- Guillain-Barre Syndrome. This paralytic illness occurs in very rare cases.
There has been some question concerning influenza vaccinations because of reports that these vaccines may worsen asthma. Recent and major studies have been reporting, however, that the vaccination is safe for children with asthma. It is also very important for these patients to reduce their risk for respiratory diseases.
Avian Influenza Vaccine
The FDA approved the first vaccine for humans against H5NI influenza virus in April 2007. The vaccine, which is made from a human strain of the virus, could be used in people ages 18 to 64 to prevent the spread of the virus from human to human. The vaccine requires two doses, given about a month apart. It will not be sold commercially, but instead is being purchased by the U.S. government to be stockpiled and distributed to public health officials in the event of an outbreak of avian flu. The vaccine led to the development of antibodies in 45% of those who received the higher dose studied. The most common side effects reported were pain at the injection site, headache, and muscle pain. Research on the vaccine is continuing.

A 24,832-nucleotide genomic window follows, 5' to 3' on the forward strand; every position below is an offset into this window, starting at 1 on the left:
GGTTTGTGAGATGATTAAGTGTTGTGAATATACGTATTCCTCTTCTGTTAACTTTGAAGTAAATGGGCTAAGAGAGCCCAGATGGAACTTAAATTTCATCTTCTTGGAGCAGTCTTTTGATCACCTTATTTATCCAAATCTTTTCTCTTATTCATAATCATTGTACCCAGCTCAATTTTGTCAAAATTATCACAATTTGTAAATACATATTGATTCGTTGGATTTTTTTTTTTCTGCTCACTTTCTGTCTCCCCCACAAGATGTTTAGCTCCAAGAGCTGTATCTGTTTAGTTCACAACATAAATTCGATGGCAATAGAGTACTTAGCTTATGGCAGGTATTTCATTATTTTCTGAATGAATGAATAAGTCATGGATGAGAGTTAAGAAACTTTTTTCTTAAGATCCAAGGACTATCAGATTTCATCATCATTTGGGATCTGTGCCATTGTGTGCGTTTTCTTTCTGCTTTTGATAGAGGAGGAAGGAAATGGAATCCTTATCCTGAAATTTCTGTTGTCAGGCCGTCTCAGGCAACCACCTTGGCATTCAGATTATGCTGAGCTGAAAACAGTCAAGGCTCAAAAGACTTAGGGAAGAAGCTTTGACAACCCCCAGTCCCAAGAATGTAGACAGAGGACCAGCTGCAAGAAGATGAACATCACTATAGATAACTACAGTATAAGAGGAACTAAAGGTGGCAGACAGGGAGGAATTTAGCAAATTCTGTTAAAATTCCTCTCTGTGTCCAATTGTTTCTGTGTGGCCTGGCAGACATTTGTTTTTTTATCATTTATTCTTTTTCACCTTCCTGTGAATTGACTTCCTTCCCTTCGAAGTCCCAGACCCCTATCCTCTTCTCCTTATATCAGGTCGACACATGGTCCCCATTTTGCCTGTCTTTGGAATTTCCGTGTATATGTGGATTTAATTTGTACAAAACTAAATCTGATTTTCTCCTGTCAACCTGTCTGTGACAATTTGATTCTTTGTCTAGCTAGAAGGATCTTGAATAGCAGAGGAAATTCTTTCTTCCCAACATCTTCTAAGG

A new vaccine, currently in clinical trials, is made from artificial virus-like particles -- a collection of proteins that look like the outside of the virus but are made in the lab and cannot reproduce.
Who Needs Antibiotic
How Is Strep Throat Treated? Strep throat infections require antibiotics. Antibiotics prevent a serious complication called rheumatic fever, which can result in permanent damage to the heart. Fortunately, this complication rarely occurs in United States anymore. Antibiotic treatment of strep throat will almost always prevent this complication. In addition, antibiotics shorten the recovery time from strep throat.
The following antibiotics are generally used to treat strep throat:
- Penicillin is usually the antibiotic of choice unless the patient is allergic to it. A full 10 days of treatment may be necessary to clear the infection. Amoxicillin, a form of penicillin, is proving to be effective when taken in a single daily dose for 10 days.